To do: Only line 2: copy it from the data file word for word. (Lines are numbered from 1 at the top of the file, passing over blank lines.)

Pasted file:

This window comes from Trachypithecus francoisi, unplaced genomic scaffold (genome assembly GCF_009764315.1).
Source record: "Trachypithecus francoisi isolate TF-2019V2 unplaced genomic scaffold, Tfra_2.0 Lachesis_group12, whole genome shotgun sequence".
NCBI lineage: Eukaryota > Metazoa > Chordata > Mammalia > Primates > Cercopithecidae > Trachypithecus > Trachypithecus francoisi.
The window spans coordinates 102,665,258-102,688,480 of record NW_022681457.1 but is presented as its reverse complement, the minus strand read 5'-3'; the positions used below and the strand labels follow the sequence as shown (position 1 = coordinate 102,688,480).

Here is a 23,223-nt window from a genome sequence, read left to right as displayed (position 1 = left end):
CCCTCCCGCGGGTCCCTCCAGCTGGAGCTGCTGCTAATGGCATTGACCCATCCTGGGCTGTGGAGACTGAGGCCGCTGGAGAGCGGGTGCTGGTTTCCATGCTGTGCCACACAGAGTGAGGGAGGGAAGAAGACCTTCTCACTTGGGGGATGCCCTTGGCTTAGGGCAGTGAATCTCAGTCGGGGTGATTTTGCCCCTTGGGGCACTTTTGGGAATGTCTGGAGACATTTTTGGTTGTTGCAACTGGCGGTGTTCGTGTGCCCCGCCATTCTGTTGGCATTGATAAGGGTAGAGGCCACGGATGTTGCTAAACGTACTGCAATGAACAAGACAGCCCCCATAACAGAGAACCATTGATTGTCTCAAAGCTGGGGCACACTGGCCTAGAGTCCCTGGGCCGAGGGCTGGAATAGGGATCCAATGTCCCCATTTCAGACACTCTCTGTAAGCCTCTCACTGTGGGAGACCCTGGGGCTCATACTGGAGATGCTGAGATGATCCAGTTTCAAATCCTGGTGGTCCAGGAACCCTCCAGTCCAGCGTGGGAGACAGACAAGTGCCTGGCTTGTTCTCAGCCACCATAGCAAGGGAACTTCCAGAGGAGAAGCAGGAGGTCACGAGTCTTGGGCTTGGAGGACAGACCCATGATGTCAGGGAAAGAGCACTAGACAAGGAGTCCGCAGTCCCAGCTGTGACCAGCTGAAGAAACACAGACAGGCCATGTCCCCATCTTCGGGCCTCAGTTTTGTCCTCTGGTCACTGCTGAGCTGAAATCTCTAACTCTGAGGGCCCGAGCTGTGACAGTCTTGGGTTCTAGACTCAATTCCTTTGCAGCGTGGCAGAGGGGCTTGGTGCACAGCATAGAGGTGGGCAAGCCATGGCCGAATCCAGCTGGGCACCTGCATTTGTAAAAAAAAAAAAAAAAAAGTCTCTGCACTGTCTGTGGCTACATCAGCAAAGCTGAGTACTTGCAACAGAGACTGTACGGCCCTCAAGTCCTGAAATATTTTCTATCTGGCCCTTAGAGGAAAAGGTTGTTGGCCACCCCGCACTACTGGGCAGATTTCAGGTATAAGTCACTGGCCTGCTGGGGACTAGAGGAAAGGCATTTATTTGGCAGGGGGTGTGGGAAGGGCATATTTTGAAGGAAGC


Source record: "Trachypithecus francoisi isolate TF-2019V2 unplaced genomic scaffold, Tfra_2.0 Lachesis_group12, whole genome shotgun sequence".